Competition between Spartina densiflora and native flora leads to a loss of local plant biodiversity and decline of species specific habitats, which negatively effects local fauna. The increased invasion of S. densiflora can lead to a rise in marsh elevation because of plant presence on mud flats, thus limiting water flow and increasing sedimentation (San Fransisco Estuary Invasive Spartina Project, undated).
S. densiflora adds more complexity to mudflat habitats and it may increase local abundance and diversity of the associated fauna (Dr. Alejandro Bortolus, pers.comm., 2009).
Location Specific Impacts:
Gulf of Cádiz (Atlantic Ocean)
Reduction in native biodiversity: Spartina densiflora occupies all topographic levels of marshland where it outcompetes and replaces the more diverse populations of plant species including Anthrocnemum macrosthachyum, Sarcocornia ramosissima, Halimione portulacoides, Suaeda splendens, Limoniastrum monopetalum, Juncus maritimus, Scirpus maritimus and Typha spp. (Nieva, 2005).
Odiel River (Spain)
Reduction in native biodiversity: The continued invasion of Spartina densiflora in the south-western coast of Spain brings it in contact with small cordgrass (Spartina maritima), with which it competes for resources (Castillo, 2000).
Humboldt Bay (United States (USA))
Reduction in native biodiversity: Spartina densiflora smothers native Salicornia and Distichylis resulting in open colonization of bare areas (Daehler, 1996).
Threat to endangered species: The expansion of Spartina densiflora into high-elevation salt marshes in Humboldt Bay puts the two rare plants, Cordylanthus maritimus ssp. palustris and Castilleja ambigua ssp. humboldtiensis, in jeopardy. (Tatum, undated).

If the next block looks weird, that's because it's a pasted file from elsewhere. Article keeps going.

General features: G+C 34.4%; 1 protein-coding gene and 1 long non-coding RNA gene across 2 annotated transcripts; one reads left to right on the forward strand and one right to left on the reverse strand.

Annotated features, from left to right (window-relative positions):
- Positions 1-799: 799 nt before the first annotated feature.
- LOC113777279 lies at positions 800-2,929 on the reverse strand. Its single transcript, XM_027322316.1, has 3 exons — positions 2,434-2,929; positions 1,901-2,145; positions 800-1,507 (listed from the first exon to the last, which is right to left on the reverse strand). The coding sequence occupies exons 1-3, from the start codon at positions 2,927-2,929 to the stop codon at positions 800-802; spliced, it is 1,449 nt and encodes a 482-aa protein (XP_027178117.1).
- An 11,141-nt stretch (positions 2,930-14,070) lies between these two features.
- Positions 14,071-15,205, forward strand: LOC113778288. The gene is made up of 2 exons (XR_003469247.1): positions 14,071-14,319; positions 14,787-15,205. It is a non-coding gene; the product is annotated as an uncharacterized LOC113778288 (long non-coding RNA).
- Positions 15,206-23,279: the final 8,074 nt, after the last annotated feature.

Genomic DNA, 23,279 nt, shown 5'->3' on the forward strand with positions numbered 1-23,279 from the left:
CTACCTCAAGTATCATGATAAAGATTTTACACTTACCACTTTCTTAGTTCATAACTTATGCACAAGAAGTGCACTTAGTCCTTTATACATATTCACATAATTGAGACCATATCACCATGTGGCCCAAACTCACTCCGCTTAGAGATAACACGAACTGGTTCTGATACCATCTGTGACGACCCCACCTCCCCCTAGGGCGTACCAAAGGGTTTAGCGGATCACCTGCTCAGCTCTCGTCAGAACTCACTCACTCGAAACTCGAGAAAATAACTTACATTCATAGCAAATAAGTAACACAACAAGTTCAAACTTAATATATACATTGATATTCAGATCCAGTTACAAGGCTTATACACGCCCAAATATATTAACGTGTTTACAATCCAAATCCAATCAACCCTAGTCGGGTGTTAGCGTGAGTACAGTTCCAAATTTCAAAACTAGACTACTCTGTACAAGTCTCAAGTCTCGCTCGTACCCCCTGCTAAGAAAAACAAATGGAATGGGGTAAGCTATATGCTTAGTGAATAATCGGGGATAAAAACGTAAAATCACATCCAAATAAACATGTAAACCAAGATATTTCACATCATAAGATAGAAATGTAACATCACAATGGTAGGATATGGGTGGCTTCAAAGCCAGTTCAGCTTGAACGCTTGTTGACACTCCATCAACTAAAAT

San Francisco Bay (Estuary) (United States (USA))
Habitat alteration: The ability of Spartina densiflora to colonize mudflats causes a loss of foraging habitat for local waterfowl and shorebirds (San Fransisco Estuary Invasive Spartina Project, undated).
Other: The buildup of dense patches of Spartina densiflora leads to a decrease in water flow, in turn leading to an increased rate of sedimentation (San Fransisco Estuary Invasive Spartina Project, undated).
Reduction in native biodiversity: The negative interaction with native plants, such as pickleweed (Salicornia virginica) and California cordgrass (Spartina foliosa) may over time lead to a loss of local plant diversity (San Fransisco Estuary Invasive Spartina Project, undated). Other native species affected in California are Frankenia salina, Limonium californicum, and Jaumea carmosa (University of California, undated).
Threat to endangered species: The invasion of Spartina densiflora affects the habitat of the 'Vulvnerable (VU)' salt marsh harvest mouse (see Reithrodontomys raviventris in IUCN Red List of Threatened Species), and the federally listed California clapper rail (see Rallus longirostris obsoletus for State and Federal status (San Fransisco Estuary Invasive Spartina Project, undated).